Fr. Bob’s Homily
My Brothers and Sisters,
This week, once again, our Old Testament reading comes from the prophet Amos. This reading focuses more on systemic injustice than on concrete injustices. Amos prophesies that the leaders of Israel will be sent into exile because of their failure to care for the needy among them.
He begins by describing their indulgent lifestyle: lying upon beds of ivory, stretched comfortably on their couches, eating lambs and calves, writing music, drinking wine, and anointing themselves with the best oils. The key word in the passage is complacent. They became complacent in their lifestyles. They were not concerned with those less fortunate than themselves.
Amos’s challenge to Israel is his challenge to us today. We too often are complacent although I think the pandemic and now the economy have threatened our complacency. For example, as long as our lives are comfortable, we often do not get too concerned about those struggling within our community. As long as we have our jobs, we are not concerned when others lose their jobs. As long as we can pay our medical bills, we are not concerned about those who cannot afford good medical care. We pay little attention to the problems facing people in poor countries throughout the world: lack of food, lack of water, lack of shelter, lack of medical care, lack of freedom, religious persecution, endless wars, even slavery, and the list goes on. The challenge to us is twofold: to become aware of these issues, i.e., to open our eyes and our ears, and then to do something, even something very small, to make a difference, i.e., to open our hearts.
The parable in today’s Gospel is unique. It is the only parable where a character in the parable is given a name. However, it is not the rich man who is given a name, but the poor man who lay at the rich man’s door covered with sores, who would gladly have eaten the scraps from the rich man’s table. Although Jesus does not give the rich man a name, popular literature has given him the name Dives, which means rich man.
The parable does not tell us anything about Lazarus except that he lived in abject poverty. Nor does it tell us anything about the rich man except that he lived luxuriously. Both died. Lazarus was carried away to the bosom of Abraham, and the rich man was buried in the netherworld.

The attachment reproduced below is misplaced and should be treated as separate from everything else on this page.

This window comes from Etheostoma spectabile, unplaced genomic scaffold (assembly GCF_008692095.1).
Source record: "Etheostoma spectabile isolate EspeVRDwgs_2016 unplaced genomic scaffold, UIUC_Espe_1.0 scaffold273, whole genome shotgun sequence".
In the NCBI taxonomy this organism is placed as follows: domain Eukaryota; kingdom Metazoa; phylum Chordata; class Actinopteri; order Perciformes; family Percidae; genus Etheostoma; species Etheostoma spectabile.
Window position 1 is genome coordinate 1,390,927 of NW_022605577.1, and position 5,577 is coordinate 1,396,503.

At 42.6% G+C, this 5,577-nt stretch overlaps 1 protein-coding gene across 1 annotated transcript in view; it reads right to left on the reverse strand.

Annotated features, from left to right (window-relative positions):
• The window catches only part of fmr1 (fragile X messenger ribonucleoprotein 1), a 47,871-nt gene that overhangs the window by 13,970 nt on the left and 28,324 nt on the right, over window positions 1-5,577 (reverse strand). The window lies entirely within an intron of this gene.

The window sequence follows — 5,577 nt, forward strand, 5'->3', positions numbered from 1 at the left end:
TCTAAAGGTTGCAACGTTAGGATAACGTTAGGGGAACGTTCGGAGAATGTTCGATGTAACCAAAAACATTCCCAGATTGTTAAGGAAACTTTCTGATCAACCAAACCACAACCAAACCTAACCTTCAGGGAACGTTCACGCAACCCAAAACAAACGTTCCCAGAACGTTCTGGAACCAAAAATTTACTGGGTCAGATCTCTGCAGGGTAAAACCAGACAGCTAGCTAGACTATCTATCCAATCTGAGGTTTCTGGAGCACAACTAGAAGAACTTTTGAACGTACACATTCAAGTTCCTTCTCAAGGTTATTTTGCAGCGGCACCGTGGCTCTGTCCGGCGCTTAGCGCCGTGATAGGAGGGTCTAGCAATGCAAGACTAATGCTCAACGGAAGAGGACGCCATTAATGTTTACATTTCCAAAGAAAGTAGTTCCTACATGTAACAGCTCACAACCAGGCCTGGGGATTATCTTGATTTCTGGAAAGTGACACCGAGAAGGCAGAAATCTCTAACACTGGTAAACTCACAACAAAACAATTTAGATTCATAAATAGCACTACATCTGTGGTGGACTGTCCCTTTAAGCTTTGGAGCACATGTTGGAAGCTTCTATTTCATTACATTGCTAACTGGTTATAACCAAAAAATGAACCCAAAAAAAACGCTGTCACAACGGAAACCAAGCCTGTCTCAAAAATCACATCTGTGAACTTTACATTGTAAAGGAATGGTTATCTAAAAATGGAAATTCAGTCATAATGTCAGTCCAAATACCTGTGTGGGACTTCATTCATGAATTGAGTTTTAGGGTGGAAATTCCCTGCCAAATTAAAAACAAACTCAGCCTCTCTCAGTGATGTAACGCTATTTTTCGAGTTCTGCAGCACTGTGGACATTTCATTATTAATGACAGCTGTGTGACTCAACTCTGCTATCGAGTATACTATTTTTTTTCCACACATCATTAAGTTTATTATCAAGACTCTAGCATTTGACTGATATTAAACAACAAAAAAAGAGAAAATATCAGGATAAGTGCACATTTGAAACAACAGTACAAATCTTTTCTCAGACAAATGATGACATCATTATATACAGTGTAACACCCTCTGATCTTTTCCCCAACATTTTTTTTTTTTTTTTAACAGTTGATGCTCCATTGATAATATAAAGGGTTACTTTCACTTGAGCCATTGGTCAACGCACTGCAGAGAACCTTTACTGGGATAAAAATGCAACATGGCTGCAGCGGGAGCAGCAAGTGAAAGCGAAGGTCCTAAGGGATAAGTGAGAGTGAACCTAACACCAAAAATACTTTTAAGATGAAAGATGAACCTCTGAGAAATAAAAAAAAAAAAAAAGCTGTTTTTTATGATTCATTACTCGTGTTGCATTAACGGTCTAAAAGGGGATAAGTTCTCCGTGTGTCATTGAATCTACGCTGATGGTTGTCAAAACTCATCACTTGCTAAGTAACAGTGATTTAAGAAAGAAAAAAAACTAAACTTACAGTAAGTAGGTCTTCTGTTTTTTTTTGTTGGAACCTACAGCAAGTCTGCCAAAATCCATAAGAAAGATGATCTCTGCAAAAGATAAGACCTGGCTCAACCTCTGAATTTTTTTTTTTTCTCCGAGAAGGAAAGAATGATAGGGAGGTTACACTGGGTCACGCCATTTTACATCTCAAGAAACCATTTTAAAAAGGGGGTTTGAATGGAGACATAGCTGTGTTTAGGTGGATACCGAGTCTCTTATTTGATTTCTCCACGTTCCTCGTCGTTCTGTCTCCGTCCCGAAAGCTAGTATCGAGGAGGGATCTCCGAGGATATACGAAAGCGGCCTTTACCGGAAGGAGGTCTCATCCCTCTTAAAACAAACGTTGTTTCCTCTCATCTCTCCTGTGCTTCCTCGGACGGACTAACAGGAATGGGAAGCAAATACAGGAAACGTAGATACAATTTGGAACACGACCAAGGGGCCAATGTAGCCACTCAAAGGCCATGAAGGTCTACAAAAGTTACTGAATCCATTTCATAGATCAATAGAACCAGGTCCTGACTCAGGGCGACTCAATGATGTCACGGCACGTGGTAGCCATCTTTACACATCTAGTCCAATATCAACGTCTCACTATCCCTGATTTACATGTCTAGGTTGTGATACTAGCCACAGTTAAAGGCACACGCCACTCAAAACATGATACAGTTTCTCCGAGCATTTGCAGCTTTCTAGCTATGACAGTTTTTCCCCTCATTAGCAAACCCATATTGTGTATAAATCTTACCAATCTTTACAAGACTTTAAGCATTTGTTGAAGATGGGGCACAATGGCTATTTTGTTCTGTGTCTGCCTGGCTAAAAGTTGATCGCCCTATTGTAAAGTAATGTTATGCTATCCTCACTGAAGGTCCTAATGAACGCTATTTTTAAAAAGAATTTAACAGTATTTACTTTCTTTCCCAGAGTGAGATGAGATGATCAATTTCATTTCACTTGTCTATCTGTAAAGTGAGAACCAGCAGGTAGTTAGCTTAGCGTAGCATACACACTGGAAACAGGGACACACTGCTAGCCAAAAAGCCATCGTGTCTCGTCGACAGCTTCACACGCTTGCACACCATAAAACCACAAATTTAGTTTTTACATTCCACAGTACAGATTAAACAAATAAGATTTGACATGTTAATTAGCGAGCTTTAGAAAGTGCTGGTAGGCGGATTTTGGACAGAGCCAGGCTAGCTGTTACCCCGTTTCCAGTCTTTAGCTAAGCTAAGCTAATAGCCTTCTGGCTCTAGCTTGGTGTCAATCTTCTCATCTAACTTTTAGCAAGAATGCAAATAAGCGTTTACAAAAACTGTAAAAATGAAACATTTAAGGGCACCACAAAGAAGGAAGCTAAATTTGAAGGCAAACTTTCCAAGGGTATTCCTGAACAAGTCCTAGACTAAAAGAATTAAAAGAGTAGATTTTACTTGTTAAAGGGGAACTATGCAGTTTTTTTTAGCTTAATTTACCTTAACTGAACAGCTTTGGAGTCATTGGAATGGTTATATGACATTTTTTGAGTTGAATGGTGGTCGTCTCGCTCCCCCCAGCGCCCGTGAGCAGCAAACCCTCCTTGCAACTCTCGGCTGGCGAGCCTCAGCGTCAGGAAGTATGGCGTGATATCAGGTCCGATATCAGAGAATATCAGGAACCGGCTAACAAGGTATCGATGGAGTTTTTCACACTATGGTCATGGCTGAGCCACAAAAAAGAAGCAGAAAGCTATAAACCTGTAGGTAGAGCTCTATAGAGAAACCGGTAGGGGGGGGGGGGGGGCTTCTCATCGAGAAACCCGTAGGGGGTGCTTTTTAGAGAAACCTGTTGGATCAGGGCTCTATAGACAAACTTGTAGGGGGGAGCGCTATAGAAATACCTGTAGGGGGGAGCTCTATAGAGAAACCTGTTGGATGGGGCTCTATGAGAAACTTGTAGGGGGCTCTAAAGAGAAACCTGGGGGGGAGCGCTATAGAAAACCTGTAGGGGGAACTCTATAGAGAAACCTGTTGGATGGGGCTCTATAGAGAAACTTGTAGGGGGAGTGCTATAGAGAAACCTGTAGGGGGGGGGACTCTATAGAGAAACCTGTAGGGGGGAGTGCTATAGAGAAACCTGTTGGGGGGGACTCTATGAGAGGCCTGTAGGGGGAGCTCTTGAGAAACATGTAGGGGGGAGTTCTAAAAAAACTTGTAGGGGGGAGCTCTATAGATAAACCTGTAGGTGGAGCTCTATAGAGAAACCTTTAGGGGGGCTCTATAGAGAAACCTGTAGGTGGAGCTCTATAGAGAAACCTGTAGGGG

When I was younger, I thought the sin of the rich man was that he failed to care for Lazarus. However, in the context of the reading from Amos, I would suggest that his sin was that he did not even notice Lazarus. Although Lazarus was on his doorstep, he did not even notice him. Like the leaders of Israel in the time of Amos, he was complacent. He was content with his life. Like the first reading, the parable challenges us to open our eyes, our ears, and our hearts to those in need both near and far.
At the beginning of the homily, I mentioned systemic injustices. In discussions concerning the poor, we are often tempted to point out that many people who are poor are poor through their own fault, that there are jobs for those who want to work. However, Jesus did not make those distinctions. Nowhere did he tell us why Lazarus was poor.
The truth is that some injustices are institutionalized. In other words, no one is acting unjustly, but systems can foster injustice. Salaries are often unjust. For example, athletes and celebrities are paid disproportionately high salaries. At the same time, some hardworking, but unskilled, people are not paid enough to support and educate their family. One of our fundamental principles of justice is that workers are owed a living wage. We need to ask how we can work to change institutionalized injustice.
My brothers and sisters, in Luke’s Gospel, Jesus challenges us to be merciful as God is merciful, to be compassionate as God is compassionate, to be sensitive to the real needs of others, both those that are expressed and those that remain unspoken [Luke 6:36].